I found today's Prime Minister's Questions more entertaining than watching Parker go after geese in the park, and for similar reasons. Every member seemed itching for a fight, and the leaders of both opposition parties called for elections. Well, we'll see; it seems unlikely the government will resign until it has to a year from now.
Anyway, this exchange started the fun:
[Conservative party leader] Mr. David Cameron: This morning the Prime Minister said that a general election would cause “chaos”. What on earth did he mean?
The Prime Minister: What would cause chaos would be the election of a Conservative Government, and public spending cuts.
Mr. Cameron: So there we have it: the first admission that the Prime Minister thinks he is going to lose!
I know that the Prime Minister is frightened of elections, but how can he possibly believe that in the fourth year of a Parliament, in one of the oldest democracies in the world, a general election could somehow bring chaos? Have another go at a better answer.
The Prime Minister: I notice that at no point does the right hon. Gentleman enter into the policy issues that are at stake here. At no point does he want to talk about what would be the effect of a Conservative Government in this country cutting public spending in schools, hospitals and public services generally, or about what they would do in leaving people on their own in this recession. Our duty is not only to clean up the system in the House of Commons—and every Member has a responsibility to work on that now—but to take this country through the difficulties of the recession, and not say to people that unemployment is a price worth paying.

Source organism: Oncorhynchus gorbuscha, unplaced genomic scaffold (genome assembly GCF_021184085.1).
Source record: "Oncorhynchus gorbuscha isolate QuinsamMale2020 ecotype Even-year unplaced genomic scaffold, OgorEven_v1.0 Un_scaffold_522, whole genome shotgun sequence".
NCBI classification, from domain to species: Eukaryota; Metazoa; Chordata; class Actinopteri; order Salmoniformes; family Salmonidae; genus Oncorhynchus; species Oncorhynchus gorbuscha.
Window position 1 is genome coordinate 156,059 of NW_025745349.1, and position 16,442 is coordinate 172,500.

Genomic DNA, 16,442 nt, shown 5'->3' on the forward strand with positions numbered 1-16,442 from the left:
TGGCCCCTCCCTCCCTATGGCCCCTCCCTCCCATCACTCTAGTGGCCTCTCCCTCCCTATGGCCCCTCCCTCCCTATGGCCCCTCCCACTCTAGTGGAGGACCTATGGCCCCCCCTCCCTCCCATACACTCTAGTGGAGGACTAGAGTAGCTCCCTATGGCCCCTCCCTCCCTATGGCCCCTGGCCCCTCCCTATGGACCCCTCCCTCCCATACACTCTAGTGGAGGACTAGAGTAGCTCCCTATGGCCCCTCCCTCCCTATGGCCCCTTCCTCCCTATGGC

They're both right. I naturally would prefer the Labour Party over the Tories, of course, but the fact is, Labour isn't doing a very good job. The other fact is, changing governments would be disastrous right now, and Cameron knows it.
The Economist has a good summary of Martin's resignation and the lurch towards premature elections.